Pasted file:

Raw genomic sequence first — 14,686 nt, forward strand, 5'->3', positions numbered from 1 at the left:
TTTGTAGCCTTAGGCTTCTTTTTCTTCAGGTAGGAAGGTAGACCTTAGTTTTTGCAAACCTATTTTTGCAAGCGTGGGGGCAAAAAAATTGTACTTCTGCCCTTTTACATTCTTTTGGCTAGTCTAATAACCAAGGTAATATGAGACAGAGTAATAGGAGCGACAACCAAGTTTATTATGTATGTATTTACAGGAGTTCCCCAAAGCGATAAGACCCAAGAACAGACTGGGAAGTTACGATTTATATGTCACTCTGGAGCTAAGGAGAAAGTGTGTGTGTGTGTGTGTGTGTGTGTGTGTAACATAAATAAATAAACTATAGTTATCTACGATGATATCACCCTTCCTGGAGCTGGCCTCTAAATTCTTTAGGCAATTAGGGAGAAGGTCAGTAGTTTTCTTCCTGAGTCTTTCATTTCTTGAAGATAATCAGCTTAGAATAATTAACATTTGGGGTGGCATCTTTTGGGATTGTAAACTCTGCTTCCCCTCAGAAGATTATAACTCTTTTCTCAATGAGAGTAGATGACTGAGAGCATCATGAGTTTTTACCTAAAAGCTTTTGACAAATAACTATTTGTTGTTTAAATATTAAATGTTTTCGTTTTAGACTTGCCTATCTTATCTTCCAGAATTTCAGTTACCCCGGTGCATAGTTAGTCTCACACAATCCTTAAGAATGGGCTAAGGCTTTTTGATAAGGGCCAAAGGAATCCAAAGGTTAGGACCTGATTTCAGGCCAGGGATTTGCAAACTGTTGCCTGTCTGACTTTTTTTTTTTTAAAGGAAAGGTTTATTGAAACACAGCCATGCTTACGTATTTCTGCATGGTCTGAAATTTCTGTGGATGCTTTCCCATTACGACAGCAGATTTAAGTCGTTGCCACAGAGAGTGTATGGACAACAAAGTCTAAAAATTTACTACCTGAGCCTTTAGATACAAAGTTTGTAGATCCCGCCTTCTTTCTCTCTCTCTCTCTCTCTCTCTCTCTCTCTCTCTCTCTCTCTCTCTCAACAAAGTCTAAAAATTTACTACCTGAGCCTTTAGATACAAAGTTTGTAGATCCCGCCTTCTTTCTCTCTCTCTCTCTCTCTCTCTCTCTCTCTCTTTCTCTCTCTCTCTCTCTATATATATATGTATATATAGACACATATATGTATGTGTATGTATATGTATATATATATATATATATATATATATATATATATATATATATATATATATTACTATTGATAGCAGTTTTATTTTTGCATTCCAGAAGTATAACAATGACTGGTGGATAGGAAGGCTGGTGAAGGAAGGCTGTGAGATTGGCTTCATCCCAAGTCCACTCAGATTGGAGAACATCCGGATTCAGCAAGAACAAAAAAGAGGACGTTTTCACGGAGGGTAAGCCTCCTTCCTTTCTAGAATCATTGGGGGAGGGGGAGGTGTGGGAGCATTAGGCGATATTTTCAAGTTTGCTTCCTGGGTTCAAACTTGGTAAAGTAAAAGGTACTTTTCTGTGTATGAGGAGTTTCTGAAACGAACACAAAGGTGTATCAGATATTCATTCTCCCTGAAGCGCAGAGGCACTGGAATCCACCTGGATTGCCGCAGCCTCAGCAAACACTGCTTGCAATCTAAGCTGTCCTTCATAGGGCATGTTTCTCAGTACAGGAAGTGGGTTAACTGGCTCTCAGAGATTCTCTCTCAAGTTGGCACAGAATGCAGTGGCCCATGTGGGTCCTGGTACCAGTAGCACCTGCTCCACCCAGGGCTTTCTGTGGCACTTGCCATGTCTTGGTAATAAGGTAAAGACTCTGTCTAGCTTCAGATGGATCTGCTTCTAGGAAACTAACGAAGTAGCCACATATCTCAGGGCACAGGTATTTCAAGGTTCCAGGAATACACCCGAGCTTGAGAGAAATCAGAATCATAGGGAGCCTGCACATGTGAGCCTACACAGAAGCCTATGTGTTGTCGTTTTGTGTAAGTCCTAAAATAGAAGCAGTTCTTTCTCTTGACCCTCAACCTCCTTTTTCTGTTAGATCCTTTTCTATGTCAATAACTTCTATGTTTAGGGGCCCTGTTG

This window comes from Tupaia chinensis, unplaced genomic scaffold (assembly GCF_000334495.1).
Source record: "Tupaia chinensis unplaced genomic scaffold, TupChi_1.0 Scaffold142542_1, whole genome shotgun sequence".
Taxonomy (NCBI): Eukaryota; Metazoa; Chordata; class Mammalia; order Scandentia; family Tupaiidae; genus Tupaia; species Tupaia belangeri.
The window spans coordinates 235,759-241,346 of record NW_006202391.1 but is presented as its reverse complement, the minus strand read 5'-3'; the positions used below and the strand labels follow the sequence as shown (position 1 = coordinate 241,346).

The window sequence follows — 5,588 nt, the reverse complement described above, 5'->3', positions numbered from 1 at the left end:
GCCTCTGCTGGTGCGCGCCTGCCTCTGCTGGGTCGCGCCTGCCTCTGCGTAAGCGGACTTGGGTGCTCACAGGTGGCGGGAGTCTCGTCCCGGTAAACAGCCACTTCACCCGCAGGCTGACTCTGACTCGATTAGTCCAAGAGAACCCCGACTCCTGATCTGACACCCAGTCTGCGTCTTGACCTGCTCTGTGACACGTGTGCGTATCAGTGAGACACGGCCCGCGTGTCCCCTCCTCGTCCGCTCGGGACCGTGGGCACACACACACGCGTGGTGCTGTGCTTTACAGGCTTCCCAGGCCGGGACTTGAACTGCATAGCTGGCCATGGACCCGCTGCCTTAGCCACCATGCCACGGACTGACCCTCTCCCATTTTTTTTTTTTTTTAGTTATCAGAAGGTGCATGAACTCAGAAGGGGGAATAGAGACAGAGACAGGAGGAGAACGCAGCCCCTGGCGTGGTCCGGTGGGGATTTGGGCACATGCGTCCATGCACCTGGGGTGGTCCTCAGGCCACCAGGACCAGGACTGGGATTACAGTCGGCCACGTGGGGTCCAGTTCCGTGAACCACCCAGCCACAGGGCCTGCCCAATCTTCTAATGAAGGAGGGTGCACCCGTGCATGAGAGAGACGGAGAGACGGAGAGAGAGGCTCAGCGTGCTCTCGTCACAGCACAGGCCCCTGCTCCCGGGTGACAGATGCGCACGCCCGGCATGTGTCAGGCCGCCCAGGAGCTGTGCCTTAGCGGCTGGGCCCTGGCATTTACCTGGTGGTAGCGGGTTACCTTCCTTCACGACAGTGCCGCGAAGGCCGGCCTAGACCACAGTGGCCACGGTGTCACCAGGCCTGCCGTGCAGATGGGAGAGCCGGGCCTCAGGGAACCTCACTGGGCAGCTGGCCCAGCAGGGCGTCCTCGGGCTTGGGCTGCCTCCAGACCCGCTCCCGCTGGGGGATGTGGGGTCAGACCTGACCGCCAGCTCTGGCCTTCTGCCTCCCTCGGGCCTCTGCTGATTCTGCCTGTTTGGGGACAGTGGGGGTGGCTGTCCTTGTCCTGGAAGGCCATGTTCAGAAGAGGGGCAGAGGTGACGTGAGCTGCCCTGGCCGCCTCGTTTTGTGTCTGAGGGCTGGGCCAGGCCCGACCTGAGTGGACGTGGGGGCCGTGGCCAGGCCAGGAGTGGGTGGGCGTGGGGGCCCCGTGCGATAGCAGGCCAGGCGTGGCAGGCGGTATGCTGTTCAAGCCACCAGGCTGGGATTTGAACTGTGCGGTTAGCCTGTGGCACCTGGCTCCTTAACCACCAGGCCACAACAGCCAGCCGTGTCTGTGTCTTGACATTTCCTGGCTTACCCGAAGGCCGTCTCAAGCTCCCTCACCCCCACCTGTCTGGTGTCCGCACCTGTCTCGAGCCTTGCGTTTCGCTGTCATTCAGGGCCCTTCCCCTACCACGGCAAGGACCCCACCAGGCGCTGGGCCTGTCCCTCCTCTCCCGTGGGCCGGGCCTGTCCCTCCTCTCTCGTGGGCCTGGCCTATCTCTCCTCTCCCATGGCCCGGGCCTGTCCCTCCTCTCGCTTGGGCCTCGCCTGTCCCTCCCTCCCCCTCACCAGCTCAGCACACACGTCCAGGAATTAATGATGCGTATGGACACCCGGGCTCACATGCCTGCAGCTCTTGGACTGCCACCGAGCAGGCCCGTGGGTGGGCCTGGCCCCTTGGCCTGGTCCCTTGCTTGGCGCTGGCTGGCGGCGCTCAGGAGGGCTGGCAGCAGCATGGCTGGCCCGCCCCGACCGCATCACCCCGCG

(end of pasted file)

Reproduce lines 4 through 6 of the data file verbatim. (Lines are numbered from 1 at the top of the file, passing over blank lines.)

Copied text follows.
Source record: "Tupaia chinensis unplaced genomic scaffold, TupChi_1.0 Scaffold142542_1, whole genome shotgun sequence".
Taxonomy (NCBI): Eukaryota; Metazoa; Chordata; class Mammalia; order Scandentia; family Tupaiidae; genus Tupaia; species Tupaia belangeri.
The window spans coordinates 235,759-241,346 of record NW_006202391.1 but is presented as its reverse complement, the minus strand read 5'-3'; the positions used below and the strand labels follow the sequence as shown (position 1 = coordinate 241,346).